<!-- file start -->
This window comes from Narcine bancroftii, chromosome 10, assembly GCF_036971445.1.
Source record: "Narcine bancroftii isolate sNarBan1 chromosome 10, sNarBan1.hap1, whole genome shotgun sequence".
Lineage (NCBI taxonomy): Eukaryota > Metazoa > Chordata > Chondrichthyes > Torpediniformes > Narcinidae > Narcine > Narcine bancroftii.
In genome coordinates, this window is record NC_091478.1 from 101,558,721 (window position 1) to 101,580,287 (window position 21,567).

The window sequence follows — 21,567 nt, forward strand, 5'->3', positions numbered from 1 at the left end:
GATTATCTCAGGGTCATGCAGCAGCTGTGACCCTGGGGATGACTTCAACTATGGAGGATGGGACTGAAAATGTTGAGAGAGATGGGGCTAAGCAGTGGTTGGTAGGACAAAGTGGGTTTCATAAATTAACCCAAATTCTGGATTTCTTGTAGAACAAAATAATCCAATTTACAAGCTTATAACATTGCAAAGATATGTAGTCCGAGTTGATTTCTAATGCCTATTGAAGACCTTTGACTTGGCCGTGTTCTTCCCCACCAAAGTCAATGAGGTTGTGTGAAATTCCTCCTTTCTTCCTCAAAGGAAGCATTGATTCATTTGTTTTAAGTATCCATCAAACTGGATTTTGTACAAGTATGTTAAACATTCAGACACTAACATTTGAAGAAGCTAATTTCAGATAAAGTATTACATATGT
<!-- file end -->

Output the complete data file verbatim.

This window comes from Narcine bancroftii, chromosome 10, assembly GCF_036971445.1.
Source record: "Narcine bancroftii isolate sNarBan1 chromosome 10, sNarBan1.hap1, whole genome shotgun sequence".
Lineage (NCBI taxonomy): Eukaryota > Metazoa > Chordata > Chondrichthyes > Torpediniformes > Narcinidae > Narcine > Narcine bancroftii.
In genome coordinates, this window is record NC_091478.1 from 101,558,721 (window position 1) to 101,580,287 (window position 21,567).

The window sequence follows — 21,567 nt, forward strand, 5'->3', positions numbered from 1 at the left end:
GATTATCTCAGGGTCATGCAGCAGCTGTGACCCTGGGGATGACTTCAACTATGGAGGATGGGACTGAAAATGTTGAGAGAGATGGGGCTAAGCAGTGGTTGGTAGGACAAAGTGGGTTTCATAAATTAACCCAAATTCTGGATTTCTTGTAGAACAAAATAATCCAATTTACAAGCTTATAACATTGCAAAGATATGTAGTCCGAGTTGATTTCTAATGCCTATTGAAGACCTTTGACTTGGCCGTGTTCTTCCCCACCAAAGTCAATGAGGTTGTGTGAAATTCCTCCTTTCTTCCTCAAAGGAAGCATTGATTCATTTGTTTTAAGTATCCATCAAACTGGATTTTGTACAAGTATGTTAAACATTCAGACACTAACATTTGAAGAAGCTAATTTCAGATAAAGTATTACATATGT